Geographically, Kansas is smack-dab in the center of the 48 states. But to find the United States population center, you’ll have to look a little to the right and travel to a tiny town of only 594 people. In 2021, Hartville, Missouri, was recognized by the US Census Bureau as the closest town to the center of the US population distribution, making it the recognized middle of the nation. On September 21, Wright County celebrated the accomplishment by placing a marker for visitors to see.
To find the center of the US, Census Bureau uses the population data it collects every two years. Then, it calculates “the balance point,” which is determined as if the 50 states were located on an imaginary flat surface where an equal weight represents one person, according to The Associated Press. The country’s center has been in Missouri since 1980. For the last decade, it was only 11.8 miles away in Plato, Missouri. This shift is the smallest in 100 years and the second smallest in US history. It’s also the farthest south the center has been. Deirdre Bishop, the Census Bureau’s chief of geography, attributes the shift in growing populations in the Southeast in states like Florida, Georgia, and the Carolinas.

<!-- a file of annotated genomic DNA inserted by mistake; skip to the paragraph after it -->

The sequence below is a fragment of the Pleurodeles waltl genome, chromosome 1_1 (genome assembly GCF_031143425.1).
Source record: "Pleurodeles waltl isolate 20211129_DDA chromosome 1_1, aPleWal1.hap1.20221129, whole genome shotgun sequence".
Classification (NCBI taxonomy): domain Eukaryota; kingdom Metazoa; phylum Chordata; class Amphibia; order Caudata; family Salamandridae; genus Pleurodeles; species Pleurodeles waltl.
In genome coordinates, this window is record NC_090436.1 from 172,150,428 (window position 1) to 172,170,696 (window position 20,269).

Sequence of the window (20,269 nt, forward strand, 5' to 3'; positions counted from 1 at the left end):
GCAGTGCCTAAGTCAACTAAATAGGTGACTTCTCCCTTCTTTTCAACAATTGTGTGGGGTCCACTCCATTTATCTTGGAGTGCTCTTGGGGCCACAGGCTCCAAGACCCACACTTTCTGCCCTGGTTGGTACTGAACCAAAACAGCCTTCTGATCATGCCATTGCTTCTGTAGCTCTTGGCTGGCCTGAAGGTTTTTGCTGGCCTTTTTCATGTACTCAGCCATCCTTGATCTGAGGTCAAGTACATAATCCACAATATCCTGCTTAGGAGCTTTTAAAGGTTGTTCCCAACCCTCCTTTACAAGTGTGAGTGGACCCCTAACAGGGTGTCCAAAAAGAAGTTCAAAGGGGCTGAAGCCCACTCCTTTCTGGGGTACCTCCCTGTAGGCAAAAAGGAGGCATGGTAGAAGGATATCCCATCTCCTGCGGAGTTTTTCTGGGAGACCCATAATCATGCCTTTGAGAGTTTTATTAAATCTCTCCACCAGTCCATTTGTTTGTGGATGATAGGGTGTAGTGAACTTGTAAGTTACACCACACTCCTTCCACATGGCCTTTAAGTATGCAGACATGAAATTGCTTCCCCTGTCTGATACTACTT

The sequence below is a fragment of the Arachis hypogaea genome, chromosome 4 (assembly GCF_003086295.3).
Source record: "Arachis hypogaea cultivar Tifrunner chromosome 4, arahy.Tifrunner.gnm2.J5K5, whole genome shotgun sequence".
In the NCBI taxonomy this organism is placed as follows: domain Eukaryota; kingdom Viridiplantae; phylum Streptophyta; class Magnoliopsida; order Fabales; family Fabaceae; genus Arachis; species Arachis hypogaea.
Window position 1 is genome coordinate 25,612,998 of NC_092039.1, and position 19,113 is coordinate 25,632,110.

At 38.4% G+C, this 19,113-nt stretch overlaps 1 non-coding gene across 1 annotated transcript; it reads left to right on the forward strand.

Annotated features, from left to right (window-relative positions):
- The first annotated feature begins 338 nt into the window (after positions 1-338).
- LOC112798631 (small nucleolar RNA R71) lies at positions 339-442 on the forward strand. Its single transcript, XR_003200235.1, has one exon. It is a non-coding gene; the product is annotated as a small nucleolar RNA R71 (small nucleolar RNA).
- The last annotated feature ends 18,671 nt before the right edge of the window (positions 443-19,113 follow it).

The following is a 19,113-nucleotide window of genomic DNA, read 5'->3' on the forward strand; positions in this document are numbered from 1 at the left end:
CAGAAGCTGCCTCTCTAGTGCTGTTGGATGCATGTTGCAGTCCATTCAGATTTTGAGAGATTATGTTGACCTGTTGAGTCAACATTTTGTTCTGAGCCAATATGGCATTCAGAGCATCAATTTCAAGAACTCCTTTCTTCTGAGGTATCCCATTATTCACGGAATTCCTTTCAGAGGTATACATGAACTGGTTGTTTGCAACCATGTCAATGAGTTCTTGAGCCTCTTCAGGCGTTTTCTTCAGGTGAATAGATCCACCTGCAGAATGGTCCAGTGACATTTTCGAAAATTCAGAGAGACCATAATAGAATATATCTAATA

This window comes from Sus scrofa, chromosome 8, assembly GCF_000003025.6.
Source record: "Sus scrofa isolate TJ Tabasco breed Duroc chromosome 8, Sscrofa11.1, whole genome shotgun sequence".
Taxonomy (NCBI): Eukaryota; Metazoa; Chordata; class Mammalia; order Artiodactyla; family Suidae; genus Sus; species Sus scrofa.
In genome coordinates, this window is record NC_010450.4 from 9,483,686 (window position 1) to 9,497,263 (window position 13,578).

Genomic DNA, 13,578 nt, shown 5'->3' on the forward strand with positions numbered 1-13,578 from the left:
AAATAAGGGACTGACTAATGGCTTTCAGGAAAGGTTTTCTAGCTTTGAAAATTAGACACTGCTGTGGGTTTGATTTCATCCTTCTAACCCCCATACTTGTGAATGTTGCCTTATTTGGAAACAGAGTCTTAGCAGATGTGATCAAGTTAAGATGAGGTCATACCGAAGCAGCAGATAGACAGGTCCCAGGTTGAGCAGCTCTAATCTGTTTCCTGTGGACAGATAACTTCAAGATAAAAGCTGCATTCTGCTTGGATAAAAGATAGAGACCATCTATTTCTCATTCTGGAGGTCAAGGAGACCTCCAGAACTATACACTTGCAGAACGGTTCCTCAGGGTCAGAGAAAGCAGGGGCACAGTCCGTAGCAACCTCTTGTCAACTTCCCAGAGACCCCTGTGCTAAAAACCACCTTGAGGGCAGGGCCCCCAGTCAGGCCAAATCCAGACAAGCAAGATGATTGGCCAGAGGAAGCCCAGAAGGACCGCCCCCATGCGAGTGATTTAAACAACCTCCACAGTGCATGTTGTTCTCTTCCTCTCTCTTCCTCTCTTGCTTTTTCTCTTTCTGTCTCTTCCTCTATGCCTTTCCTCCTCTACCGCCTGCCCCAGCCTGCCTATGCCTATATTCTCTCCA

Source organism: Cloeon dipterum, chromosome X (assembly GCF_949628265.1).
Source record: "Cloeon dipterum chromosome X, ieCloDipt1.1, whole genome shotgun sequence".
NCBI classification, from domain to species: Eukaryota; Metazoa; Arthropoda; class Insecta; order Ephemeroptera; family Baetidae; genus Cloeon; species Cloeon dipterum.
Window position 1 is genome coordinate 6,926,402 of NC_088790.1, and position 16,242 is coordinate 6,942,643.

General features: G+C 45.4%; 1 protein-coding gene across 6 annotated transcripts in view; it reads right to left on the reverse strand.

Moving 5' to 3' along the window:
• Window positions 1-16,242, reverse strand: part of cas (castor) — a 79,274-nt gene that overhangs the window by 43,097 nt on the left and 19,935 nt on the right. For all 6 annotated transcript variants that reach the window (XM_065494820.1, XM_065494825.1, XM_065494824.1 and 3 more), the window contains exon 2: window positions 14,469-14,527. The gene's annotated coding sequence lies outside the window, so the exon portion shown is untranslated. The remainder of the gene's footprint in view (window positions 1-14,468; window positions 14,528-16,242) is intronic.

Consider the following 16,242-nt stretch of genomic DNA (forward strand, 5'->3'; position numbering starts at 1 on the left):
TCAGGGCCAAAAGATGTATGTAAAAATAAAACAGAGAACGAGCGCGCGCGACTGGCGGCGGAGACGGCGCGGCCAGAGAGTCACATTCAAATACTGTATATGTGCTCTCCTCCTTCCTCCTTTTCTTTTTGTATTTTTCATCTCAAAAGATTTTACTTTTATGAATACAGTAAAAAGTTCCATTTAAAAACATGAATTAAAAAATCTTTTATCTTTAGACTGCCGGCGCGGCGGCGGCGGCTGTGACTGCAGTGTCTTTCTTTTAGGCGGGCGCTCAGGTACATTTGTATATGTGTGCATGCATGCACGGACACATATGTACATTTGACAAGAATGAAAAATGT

Hartville used to be primarily a farm town. Now the largest employers are the local school, a nursing home, the gas station, and the Dollar General store. Dignitaries from the National Oceanic and Atmospheric Administration and the Census Bureau came to Hartville to celebrate the new giant red granite marker. Alex Zakrewsky, the principal planner for Middlesex County, New Jersey, who has predicted the location of the US population center after the past census, said he thinks Hartville might end up being the permanent center for the middle of the country.